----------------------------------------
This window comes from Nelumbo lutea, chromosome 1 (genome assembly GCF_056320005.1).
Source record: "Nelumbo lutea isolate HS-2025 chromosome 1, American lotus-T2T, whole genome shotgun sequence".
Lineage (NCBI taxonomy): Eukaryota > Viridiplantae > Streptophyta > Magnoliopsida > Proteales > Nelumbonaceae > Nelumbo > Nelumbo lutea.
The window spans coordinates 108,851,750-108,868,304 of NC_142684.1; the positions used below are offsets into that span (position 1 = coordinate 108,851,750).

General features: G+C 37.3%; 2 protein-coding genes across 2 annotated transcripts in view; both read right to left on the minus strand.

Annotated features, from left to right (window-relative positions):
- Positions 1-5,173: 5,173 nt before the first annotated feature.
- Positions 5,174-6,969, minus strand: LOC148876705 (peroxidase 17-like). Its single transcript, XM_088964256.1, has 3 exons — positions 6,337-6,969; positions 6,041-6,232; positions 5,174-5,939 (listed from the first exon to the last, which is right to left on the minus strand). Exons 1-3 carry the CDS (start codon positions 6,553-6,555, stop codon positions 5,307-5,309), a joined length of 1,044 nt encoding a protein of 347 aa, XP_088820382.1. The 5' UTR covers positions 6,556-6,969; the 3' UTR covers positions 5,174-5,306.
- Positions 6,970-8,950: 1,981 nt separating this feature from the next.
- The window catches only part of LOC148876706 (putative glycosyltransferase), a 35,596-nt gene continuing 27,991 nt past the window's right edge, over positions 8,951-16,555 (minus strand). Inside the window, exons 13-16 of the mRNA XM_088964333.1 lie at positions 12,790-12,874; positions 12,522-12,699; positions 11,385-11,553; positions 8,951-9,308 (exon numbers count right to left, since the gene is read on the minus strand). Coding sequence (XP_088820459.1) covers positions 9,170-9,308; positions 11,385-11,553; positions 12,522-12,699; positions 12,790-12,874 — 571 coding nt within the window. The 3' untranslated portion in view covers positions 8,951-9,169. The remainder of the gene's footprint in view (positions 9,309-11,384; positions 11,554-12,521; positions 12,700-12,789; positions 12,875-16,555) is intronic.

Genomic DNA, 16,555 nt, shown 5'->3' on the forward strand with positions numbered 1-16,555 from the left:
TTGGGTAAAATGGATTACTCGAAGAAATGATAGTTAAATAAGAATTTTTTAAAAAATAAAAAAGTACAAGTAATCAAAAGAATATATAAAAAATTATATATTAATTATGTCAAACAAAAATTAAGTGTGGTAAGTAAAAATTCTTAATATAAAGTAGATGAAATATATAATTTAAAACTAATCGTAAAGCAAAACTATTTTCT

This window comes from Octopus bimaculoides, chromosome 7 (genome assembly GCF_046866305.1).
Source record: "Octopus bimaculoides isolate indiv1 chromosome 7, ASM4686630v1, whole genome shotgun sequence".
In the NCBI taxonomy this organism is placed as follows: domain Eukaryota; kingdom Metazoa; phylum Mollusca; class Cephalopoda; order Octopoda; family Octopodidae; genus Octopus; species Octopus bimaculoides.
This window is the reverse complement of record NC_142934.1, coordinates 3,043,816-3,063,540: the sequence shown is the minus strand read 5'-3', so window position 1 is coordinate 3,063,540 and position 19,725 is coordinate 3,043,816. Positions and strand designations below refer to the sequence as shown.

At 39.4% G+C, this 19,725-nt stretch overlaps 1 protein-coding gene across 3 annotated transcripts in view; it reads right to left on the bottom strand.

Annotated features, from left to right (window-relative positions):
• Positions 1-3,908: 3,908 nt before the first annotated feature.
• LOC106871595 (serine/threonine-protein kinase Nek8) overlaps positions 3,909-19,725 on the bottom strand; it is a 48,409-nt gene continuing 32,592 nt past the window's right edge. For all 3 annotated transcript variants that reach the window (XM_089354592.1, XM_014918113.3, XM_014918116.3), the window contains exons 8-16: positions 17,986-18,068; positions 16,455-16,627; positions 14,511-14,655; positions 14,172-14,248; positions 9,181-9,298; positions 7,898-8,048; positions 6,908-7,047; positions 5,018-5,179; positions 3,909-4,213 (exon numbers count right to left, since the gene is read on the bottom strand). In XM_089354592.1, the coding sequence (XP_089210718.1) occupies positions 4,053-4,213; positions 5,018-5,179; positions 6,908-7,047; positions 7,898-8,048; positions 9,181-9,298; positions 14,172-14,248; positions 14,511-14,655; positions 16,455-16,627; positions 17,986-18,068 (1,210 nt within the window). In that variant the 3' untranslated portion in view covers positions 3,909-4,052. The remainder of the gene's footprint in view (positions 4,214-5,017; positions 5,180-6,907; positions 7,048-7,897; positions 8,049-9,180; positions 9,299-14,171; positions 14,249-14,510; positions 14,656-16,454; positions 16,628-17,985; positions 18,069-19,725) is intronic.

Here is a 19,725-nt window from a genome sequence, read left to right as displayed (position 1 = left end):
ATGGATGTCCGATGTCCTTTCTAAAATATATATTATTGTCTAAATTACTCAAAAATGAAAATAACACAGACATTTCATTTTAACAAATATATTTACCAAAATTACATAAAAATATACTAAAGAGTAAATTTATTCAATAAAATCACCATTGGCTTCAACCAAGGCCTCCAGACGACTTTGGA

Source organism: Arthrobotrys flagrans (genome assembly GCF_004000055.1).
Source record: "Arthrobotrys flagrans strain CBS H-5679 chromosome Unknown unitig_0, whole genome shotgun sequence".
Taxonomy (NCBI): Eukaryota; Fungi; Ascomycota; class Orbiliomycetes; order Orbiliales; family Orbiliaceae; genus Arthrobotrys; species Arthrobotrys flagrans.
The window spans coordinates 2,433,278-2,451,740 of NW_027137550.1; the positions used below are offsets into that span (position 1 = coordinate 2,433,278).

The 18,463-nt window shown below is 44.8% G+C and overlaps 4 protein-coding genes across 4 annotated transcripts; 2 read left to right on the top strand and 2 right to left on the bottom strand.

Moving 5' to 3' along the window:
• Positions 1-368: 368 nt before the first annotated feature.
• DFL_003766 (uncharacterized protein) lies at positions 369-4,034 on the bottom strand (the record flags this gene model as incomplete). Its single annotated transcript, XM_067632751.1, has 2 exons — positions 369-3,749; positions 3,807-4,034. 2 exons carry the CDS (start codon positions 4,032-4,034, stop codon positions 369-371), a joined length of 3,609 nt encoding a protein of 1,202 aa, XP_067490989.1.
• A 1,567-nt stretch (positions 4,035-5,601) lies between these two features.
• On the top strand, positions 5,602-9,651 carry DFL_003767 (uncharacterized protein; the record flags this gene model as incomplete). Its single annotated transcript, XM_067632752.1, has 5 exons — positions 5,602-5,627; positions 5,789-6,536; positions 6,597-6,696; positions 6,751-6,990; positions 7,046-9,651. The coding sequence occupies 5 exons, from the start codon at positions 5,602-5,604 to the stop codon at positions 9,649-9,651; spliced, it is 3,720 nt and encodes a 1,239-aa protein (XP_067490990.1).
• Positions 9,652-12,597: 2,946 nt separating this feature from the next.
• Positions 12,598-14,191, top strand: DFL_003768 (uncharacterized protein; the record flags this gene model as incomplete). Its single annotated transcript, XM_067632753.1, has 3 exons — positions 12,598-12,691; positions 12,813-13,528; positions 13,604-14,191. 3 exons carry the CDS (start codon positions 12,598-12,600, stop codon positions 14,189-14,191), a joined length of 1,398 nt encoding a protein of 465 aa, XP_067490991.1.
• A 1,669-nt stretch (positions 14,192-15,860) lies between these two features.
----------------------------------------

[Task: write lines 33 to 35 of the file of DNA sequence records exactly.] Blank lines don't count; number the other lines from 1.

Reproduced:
• Positions 9,652-12,597: 2,946 nt separating this feature from the next.
• Positions 12,598-14,191, top strand: DFL_003768 (uncharacterized protein; the record flags this gene model as incomplete). Its single annotated transcript, XM_067632753.1, has 3 exons — positions 12,598-12,691; positions 12,813-13,528; positions 13,604-14,191. 3 exons carry the CDS (start codon positions 12,598-12,600, stop codon positions 14,189-14,191), a joined length of 1,398 nt encoding a protein of 465 aa, XP_067490991.1.
• A 1,669-nt stretch (positions 14,192-15,860) lies between these two features.